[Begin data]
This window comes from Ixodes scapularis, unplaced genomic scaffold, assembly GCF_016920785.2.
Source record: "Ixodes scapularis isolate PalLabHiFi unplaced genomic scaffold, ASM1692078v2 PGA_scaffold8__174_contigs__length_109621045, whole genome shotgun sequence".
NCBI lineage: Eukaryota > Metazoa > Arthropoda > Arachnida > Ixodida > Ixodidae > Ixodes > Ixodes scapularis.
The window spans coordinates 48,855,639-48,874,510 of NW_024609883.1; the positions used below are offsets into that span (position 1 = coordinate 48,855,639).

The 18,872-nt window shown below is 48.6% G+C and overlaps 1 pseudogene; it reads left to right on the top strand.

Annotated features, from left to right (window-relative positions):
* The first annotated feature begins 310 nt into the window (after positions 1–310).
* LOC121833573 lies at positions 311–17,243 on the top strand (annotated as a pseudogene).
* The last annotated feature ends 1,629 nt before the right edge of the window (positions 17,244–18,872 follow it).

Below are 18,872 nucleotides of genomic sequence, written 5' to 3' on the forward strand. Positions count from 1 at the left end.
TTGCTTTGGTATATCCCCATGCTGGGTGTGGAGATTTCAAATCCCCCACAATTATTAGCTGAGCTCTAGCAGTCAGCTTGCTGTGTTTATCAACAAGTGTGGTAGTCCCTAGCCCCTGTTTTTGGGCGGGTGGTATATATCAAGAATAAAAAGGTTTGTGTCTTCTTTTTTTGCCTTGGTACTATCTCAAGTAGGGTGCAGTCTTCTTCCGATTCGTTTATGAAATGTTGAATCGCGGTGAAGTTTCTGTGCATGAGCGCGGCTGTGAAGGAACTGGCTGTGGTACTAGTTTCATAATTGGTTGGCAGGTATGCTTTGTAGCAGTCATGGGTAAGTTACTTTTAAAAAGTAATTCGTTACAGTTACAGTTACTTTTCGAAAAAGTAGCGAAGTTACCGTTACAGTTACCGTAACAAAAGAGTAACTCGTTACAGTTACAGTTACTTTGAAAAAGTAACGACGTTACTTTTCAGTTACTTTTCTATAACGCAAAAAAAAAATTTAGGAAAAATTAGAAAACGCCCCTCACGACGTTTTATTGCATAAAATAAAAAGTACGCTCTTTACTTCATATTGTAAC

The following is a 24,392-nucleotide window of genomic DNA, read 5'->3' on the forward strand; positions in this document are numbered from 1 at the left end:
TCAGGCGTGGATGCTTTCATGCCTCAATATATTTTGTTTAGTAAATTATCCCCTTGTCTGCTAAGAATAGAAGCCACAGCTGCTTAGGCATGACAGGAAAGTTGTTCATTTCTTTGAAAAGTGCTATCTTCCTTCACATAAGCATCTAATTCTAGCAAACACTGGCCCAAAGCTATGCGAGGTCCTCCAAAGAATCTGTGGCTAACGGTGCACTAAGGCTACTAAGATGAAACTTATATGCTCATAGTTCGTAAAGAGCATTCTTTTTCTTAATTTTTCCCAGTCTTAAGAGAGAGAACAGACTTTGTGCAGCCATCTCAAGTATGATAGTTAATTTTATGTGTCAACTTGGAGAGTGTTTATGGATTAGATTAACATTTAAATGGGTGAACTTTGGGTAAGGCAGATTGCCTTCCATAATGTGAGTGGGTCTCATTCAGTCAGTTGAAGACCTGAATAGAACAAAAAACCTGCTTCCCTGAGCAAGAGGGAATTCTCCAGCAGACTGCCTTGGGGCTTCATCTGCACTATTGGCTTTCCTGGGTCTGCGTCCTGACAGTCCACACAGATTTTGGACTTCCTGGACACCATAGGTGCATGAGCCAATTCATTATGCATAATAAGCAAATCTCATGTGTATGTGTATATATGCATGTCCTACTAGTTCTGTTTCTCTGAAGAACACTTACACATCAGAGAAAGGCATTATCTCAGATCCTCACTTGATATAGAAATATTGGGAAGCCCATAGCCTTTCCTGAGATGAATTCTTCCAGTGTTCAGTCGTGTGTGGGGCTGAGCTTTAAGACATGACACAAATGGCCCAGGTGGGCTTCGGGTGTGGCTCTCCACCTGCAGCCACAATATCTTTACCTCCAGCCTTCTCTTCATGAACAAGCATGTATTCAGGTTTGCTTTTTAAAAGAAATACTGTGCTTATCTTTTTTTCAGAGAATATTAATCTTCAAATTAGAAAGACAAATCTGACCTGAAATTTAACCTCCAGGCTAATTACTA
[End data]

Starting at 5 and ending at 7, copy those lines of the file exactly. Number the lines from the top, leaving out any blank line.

The 18,872-nt window shown below is 48.6% G+C and overlaps 1 pseudogene; it reads left to right on the top strand.

Annotated features, from left to right (window-relative positions):
* The first annotated feature begins 310 nt into the window (after positions 1–310).